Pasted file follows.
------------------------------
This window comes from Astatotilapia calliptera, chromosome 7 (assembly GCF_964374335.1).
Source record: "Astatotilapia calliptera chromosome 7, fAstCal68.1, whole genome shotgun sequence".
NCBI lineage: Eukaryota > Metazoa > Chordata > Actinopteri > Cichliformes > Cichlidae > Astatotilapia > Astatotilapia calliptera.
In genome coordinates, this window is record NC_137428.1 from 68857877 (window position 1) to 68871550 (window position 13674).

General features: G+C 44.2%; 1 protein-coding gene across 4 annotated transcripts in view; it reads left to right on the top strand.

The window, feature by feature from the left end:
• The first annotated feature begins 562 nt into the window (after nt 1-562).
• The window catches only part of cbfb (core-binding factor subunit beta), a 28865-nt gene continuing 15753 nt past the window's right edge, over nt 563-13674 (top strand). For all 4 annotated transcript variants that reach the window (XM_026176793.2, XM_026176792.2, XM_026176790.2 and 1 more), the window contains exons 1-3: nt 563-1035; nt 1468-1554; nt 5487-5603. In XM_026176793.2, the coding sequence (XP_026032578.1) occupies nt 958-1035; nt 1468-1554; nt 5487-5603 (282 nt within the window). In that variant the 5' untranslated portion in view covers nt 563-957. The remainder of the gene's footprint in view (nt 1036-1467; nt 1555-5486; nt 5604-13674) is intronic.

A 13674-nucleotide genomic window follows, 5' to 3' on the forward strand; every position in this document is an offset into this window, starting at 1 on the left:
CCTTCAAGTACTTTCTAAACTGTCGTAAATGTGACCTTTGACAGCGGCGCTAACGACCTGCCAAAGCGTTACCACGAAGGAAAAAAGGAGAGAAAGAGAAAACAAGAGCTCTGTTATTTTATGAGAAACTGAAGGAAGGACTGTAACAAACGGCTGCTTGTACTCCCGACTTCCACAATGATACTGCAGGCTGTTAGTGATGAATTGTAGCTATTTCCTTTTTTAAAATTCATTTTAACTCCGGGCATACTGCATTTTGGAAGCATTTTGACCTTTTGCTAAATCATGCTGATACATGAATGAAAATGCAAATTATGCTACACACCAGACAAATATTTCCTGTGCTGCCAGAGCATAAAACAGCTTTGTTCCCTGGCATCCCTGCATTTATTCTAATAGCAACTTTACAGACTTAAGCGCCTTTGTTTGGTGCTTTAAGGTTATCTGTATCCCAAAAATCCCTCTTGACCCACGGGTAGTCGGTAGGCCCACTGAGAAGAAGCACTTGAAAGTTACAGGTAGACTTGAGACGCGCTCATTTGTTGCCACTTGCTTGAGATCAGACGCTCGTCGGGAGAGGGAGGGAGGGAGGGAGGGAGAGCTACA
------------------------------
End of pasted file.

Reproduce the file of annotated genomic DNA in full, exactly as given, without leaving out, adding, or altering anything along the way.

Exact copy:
This window comes from Astatotilapia calliptera, chromosome 7 (assembly GCF_964374335.1).
Source record: "Astatotilapia calliptera chromosome 7, fAstCal68.1, whole genome shotgun sequence".
NCBI lineage: Eukaryota > Metazoa > Chordata > Actinopteri > Cichliformes > Cichlidae > Astatotilapia > Astatotilapia calliptera.
In genome coordinates, this window is record NC_137428.1 from 68857877 (window position 1) to 68871550 (window position 13674).

General features: G+C 44.2%; 1 protein-coding gene across 4 annotated transcripts in view; it reads left to right on the top strand.

The window, feature by feature from the left end:
• The first annotated feature begins 562 nt into the window (after nt 1-562).
• The window catches only part of cbfb (core-binding factor subunit beta), a 28865-nt gene continuing 15753 nt past the window's right edge, over nt 563-13674 (top strand). For all 4 annotated transcript variants that reach the window (XM_026176793.2, XM_026176792.2, XM_026176790.2 and 1 more), the window contains exons 1-3: nt 563-1035; nt 1468-1554; nt 5487-5603. In XM_026176793.2, the coding sequence (XP_026032578.1) occupies nt 958-1035; nt 1468-1554; nt 5487-5603 (282 nt within the window). In that variant the 5' untranslated portion in view covers nt 563-957. The remainder of the gene's footprint in view (nt 1036-1467; nt 1555-5486; nt 5604-13674) is intronic.

A 13674-nucleotide genomic window follows, 5' to 3' on the forward strand; every position in this document is an offset into this window, starting at 1 on the left:
CCTTCAAGTACTTTCTAAACTGTCGTAAATGTGACCTTTGACAGCGGCGCTAACGACCTGCCAAAGCGTTACCACGAAGGAAAAAAGGAGAGAAAGAGAAAACAAGAGCTCTGTTATTTTATGAGAAACTGAAGGAAGGACTGTAACAAACGGCTGCTTGTACTCCCGACTTCCACAATGATACTGCAGGCTGTTAGTGATGAATTGTAGCTATTTCCTTTTTTAAAATTCATTTTAACTCCGGGCATACTGCATTTTGGAAGCATTTTGACCTTTTGCTAAATCATGCTGATACATGAATGAAAATGCAAATTATGCTACACACCAGACAAATATTTCCTGTGCTGCCAGAGCATAAAACAGCTTTGTTCCCTGGCATCCCTGCATTTATTCTAATAGCAACTTTACAGACTTAAGCGCCTTTGTTTGGTGCTTTAAGGTTATCTGTATCCCAAAAATCCCTCTTGACCCACGGGTAGTCGGTAGGCCCACTGAGAAGAAGCACTTGAAAGTTACAGGTAGACTTGAGACGCGCTCATTTGTTGCCACTTGCTTGAGATCAGACGCTCGTCGGGAGAGGGAGGGAGGGAGGGAGGGAGAGCTACA